That night Jayden went to bed (we cosleep) with no diaper, no underwear, and since then hasn’t had an accident. The following morning we didn’t leave the room to eat, go outside, play or anything until after he used the big toilet. He could only sit on his potty and read a book. When he did use the big potty I gave him a sticker, we had breakfast and we played outside. After two hours we went back to the bedroom and we did the same thing (no toys, no trains, just the potty and his books) until he used the potty. During that time of course I was very stern in reminding him if he had another accident he would go to time out. And every time he used the potty he got to choose a Thomas the Train sticker. By the way, the toilet and bathroom walls are filled with Thomas the Train sticker now.
After a couple of days of potty training at home we ventured out in public a couple of times. I made sure to take him to the public restroom every hour just to make sure he didn’t need to go, and if he was playing and had an accident, we would straight home, so he knew if he had an accident we couldn’t keep playing anymore. Within two weeks he knew there were two extremes of potty training. Listen and use the potty and you can play, get stickers, and mommy is very happy, or don’t use the potty, have an accident, and then there is no fun, time out, and mommy is not very happy. Of course there were a couple of times where I would lose track of time, or not get him to a potty fast enough in public, and I took full responsibility of the accident. He got use to public restrooms (number one and two) and using the big toilets, we eventually did away with the small potty. We recently went on a road trip, eight-hour drive time, and Jayden did great letting us know when he needed to potty. He didn’t have a single accident.
So mama’s here’s the deal, its ok if your child isn’t potty trained at a certain time, as long as you are ok with it. It’s true they eventually do potty train when they are ready. However, if you are over it, like me, here are some tips that might help:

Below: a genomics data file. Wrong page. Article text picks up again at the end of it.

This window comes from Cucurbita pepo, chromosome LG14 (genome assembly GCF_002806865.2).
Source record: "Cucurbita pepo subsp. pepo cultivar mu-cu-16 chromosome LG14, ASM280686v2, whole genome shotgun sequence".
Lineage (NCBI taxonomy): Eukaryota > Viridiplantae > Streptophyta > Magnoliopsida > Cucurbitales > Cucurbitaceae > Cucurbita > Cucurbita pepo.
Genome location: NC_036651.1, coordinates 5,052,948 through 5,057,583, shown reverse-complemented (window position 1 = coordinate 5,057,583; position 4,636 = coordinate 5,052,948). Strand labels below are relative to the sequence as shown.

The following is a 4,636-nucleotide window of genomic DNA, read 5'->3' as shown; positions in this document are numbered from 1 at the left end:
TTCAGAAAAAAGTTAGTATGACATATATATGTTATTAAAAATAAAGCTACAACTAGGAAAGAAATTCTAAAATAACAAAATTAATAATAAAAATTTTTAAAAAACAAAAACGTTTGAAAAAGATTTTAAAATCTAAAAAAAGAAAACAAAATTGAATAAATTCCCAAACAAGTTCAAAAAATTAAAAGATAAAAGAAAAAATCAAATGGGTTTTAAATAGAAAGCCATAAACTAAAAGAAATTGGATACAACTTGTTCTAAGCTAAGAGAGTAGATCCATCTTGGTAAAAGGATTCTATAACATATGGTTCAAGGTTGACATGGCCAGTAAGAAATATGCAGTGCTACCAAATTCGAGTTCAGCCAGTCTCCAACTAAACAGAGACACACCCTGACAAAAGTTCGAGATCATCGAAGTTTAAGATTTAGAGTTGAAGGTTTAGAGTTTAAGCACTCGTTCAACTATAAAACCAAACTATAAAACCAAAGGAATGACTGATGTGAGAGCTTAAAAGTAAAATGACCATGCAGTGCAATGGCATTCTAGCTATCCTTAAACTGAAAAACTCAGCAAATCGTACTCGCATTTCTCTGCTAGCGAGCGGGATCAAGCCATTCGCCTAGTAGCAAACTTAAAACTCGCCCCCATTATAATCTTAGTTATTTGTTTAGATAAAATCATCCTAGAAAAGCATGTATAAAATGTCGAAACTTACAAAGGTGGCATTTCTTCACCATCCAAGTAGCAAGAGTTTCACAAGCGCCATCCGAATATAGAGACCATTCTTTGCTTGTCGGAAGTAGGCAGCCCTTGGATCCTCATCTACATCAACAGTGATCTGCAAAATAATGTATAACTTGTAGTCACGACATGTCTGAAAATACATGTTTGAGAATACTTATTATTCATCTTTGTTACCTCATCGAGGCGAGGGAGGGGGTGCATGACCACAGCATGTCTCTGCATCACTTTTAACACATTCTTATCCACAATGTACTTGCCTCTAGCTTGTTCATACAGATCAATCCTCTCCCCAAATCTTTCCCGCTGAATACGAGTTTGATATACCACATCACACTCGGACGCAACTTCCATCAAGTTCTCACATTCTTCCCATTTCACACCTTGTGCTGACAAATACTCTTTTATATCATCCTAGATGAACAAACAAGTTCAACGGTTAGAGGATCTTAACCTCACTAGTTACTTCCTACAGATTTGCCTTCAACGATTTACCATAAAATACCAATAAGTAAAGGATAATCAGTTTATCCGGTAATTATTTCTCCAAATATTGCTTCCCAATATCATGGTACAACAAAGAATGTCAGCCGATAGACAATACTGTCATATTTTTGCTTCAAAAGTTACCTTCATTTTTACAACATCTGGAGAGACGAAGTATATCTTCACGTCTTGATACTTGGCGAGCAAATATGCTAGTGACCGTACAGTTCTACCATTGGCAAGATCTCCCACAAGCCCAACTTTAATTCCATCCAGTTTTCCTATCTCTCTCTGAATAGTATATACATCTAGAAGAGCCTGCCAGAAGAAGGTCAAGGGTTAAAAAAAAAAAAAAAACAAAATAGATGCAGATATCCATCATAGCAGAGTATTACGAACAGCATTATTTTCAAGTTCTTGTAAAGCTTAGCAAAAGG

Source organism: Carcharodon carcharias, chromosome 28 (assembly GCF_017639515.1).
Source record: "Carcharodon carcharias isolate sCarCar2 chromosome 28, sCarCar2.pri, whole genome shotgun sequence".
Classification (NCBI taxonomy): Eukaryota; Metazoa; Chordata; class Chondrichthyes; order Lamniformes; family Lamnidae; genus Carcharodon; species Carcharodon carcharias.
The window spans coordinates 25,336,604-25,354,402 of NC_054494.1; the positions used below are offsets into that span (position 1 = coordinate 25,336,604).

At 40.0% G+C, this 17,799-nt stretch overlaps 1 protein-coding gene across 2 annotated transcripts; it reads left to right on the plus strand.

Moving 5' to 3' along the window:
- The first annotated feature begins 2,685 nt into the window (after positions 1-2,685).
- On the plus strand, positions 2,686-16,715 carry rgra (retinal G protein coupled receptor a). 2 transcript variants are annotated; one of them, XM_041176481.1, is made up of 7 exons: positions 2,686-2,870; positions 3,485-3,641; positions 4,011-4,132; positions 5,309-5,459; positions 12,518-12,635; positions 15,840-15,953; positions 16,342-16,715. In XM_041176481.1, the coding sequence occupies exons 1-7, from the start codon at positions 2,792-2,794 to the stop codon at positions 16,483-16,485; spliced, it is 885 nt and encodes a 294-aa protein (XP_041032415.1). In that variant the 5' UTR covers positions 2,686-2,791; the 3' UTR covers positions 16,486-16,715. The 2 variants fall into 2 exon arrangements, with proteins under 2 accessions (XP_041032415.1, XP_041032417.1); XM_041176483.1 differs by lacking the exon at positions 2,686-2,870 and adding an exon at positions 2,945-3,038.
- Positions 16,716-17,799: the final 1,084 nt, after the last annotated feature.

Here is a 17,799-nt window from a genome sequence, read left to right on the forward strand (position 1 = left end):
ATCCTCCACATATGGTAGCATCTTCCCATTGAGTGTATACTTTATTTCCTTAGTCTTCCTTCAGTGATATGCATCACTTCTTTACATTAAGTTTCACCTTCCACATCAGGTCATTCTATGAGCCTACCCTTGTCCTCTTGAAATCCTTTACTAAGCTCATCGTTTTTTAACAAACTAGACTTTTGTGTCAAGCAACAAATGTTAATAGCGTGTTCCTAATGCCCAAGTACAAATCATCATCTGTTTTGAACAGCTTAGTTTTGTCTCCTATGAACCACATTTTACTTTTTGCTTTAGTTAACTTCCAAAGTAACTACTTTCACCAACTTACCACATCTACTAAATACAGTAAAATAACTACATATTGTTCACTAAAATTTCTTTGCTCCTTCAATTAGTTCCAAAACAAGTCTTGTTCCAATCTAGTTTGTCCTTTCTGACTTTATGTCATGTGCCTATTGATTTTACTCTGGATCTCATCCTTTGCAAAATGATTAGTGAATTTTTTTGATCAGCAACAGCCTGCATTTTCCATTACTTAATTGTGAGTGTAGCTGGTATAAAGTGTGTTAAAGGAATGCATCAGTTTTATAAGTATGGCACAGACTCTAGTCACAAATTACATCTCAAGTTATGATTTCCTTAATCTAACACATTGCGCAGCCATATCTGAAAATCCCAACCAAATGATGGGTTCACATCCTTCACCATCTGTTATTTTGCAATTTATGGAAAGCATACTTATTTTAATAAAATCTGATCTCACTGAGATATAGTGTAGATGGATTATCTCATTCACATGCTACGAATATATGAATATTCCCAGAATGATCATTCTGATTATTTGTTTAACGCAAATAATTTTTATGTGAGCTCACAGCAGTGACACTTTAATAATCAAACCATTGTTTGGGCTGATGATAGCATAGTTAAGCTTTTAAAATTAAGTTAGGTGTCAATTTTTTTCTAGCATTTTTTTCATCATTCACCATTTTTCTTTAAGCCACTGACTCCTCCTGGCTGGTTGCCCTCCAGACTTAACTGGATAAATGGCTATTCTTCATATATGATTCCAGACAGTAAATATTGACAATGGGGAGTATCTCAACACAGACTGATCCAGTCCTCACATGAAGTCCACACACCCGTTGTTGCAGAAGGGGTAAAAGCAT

Potty Training Tips:
1. Remember who is in charge. You are the parent, you make the rules, and you also enforce them. Be assertive, and stern. Do not be tempted by their cute face to put your gaurd down. Trust me your kiddo is smarter than you think.
2. All or nothing. Go hard or go home. If you are going to potty train, stick to your guns through the whole process. NO DIAPERS, NO TRAINING PANTS, NO PULL-UPs. Think about it like pulling a bandaid. Yes it will be hard for the first week, but it won’t last long.
3. Be ready for messes, the tears, the tantrums, and the fits. This isn’t going to be a easy journey, so expect to be cleaning a lot of messes, and listening to a lot of crying. But be strong, do not give in.
4. Have a solid Rewards/Reinforcement system. Know what motivates your child, whether it is a certain toy, game, or if it is time out, ect. Most books will just tell you about the reward system, but don’t be afraid to take away toys, play time, etc, if it “reinforces” good behavior.
Potty training isn’t easy, and it isn’t a race to the finish either. You have to do what works for you and your family. It is perfectly ok to wait for your child to be ready, but also know if you are ready to put your foot down and say goodbye to diapers, that you can make it happen. The ugly truth about potty training when you’ve had enough, is you do have to be the “mean” mom, you do have to put your foot down, you have to be stern, you have to discipline, and you have to get down and dirty. If that doesn’t scare you then you are ready to potty train, because potty training doesn’t always mean when the child is ready, but the parents have to be ready too.
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I hope these tips help and if you have any questions, feel free to comment below. I would love to hear your thoughts on potty training, and if you have any other tips that might help as well!